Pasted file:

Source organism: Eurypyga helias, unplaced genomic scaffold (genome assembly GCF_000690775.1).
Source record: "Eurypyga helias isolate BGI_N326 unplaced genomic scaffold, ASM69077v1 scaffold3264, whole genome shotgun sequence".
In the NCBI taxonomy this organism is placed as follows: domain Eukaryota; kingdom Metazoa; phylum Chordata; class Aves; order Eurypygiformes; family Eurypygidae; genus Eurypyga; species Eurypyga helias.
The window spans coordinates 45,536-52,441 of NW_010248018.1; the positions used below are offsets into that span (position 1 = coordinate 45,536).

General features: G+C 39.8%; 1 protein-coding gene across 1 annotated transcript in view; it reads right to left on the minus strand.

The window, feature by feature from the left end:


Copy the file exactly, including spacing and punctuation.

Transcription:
Source organism: Eurypyga helias, unplaced genomic scaffold (genome assembly GCF_000690775.1).
Source record: "Eurypyga helias isolate BGI_N326 unplaced genomic scaffold, ASM69077v1 scaffold3264, whole genome shotgun sequence".
In the NCBI taxonomy this organism is placed as follows: domain Eukaryota; kingdom Metazoa; phylum Chordata; class Aves; order Eurypygiformes; family Eurypygidae; genus Eurypyga; species Eurypyga helias.
The window spans coordinates 45,536-52,441 of NW_010248018.1; the positions used below are offsets into that span (position 1 = coordinate 45,536).

General features: G+C 39.8%; 1 protein-coding gene across 1 annotated transcript in view; it reads right to left on the minus strand.

The window, feature by feature from the left end: